I’ve been re-reading Curtis Rodes’ excellent Microsound again recently. It’s packed with all sorts of useful information, and is one of those books that I find myself coming back to time and time again.

In chapter 5, Roads discusses micromontage. Micromontage is a process of composing a sequence of sounds from one or more source files. Whilst it may share some similarities with music concrete, it operates on a much finer scale. In a micromontage, sounds are typically much shorter, often less than 100 miliseconds each. Despite working on a similar time-domain to granular synthesis, micromontage can afford a composer a much greater level of control over the choice and placement of sounds. This control can come at a heavy cost. Manually slicing and mixing back hundreds or thousands of sounds is a process that requires both patience, and an ability to think at both the scale of the sound being placed, and the overall piece.

The below script attempts to create a dumb micro micromontage; it takes slices of an input soundfile, and stitches them together into a single soundfile.

The aesthetics of the resulting file can be somewhat uninspiring; the output file bears the hallmarks of the input file, due in main to the way in which the output file is constructed:

  • The chosen duration range means that slices are (generally) perceptible as distinct sounds
  • The method of stitching doesn’t alter slices before stitching them together
  • The method of stitching doesn’t include the ability to stitch silence into the output file
  • The montage has a single layer; slices sit next to one-another rather than on top of one-another
  • The micromontage is made up of parts of a single file, rather than parts of multiple files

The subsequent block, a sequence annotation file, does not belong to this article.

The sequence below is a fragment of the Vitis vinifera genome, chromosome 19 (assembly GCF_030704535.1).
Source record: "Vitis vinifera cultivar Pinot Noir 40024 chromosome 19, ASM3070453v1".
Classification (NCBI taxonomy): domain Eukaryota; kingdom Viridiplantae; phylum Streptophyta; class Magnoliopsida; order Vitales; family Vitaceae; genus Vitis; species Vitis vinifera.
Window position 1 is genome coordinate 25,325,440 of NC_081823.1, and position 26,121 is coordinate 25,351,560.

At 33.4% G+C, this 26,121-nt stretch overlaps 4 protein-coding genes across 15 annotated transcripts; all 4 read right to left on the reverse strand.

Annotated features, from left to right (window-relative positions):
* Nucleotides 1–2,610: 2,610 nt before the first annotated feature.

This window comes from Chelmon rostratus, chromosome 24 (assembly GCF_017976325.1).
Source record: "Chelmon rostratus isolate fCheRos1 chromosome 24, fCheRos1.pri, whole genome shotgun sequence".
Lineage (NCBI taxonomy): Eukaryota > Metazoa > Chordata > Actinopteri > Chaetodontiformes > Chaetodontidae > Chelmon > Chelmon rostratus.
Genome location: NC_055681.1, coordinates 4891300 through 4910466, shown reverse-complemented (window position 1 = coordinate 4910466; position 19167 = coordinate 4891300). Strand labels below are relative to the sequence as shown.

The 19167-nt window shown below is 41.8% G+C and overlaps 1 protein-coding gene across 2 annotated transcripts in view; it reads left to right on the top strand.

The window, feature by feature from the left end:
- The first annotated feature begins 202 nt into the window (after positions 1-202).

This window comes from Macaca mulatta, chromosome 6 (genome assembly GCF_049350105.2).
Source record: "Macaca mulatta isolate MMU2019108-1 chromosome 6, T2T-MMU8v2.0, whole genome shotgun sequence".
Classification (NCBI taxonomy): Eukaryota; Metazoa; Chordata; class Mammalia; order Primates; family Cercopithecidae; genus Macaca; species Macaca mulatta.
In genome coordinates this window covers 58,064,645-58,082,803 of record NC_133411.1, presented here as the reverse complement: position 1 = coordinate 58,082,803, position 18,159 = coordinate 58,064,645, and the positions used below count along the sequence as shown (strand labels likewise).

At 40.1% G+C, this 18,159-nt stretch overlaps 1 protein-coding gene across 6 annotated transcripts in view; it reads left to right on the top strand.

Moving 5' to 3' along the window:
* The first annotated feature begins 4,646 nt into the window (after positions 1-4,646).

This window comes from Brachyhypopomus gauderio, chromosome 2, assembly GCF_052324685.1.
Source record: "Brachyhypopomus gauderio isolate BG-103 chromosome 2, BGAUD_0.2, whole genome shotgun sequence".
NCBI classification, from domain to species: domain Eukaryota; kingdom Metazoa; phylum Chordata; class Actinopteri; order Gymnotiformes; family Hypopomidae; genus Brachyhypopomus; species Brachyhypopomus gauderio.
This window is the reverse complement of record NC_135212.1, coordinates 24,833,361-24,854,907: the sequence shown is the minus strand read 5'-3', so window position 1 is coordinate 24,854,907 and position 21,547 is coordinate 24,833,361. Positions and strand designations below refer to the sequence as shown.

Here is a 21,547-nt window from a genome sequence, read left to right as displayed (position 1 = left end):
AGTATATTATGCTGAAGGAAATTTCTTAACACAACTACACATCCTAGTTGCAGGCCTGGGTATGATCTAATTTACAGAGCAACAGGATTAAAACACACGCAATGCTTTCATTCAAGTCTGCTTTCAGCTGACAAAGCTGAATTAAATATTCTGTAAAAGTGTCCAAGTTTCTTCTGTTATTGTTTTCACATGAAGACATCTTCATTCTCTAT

Nevertheless, the script is an interesting experiment in what can be done on the commandline using simple tools.

A sample of the output can be found here

#!/bin/zsh

# MICRO-MONTAGE #################
#	JL	17-05-17        #
#  Creates a montage of a given #
#    file see below for usage   #
#################################

 info='MICRO-MONTAGE\n-------------
Takes audio file, reorders slices of it to specified length
if not specified, outfile = "output.wav", length = 60 seconds

USAGE:
    $0 [infile] [outfile] [length(seconds)]'

if [ -z $1 ]; then
    echo $info
else
    infile=$1   #make the remaining code a little easier to read
    inLen=${$(((`soxi -D $infile`*1000)-1))%.*}
    if [ -z $2 ]
    then
        outfile=output.wav
    else
        outfile=$2
    fi

    if [ -z $3 ]
        then duration=60
    else
        case $3 in
        ''|*[!0-9]*) echo 'not an integer, using default value';
         duration=60 ;;
        *) duration=$3 ;;
        esac
    fi


    ##Variables!
    curSlice=0  #current slice, useful for
    curDur=0    #rolling duration of the output file
    temp=temp.wav


    while (( $(echo "$curDur < $duration" |bc -l) )); do
        currentfile=$curSlice.wav
        ##select a grain from the infile
        # range suggested by Roads.
        trima=`shuf -i 0-$inLen -n 1` ##arbitrary point in file
        # grain=`shuf -i 20-200 -n 1`
        grain=`shuf -i 0-$(($inLen/16)) -n 1`
        if (( (trima+grain) < inLen )) then;
          trimb=$((trima+grain))
        else
          trimb=$((trima-grain))
        fi

        ##WHICH IS LARGER TRIMA OR TRIMB?
        ##SMALLEST BECOMES START, LARGEST BECOMES FINISH
        if (( trima > trimb )); then
            grainEnd=`echo "scale=2;$trima/1000" |bc`
            grainStart=`echo "scale=2;$trimb/1000" |bc`
        else
            grainStart=`echo "scale=2;$trima/1000" |bc`
            grainEnd=`echo "scale=2;$trimb/1000" |bc`
        fi
        grainLen=$((grainEnd-grainStart))
        sox $infile $currentfile trim $grainStart $grainLen

        echo $curSlice $grainStart $grainLen
        if [ $curSlice = 0 ]; then
            cp $currentfile $outfile
        else
            sox $temp $currentfile $outfile
        fi

        cp $outfile $temp
        rm $currentfile
        ((curSlice=curSlice+1))
        curDur=`soxi -D $outfile`
    done
fi
rm $temp

-James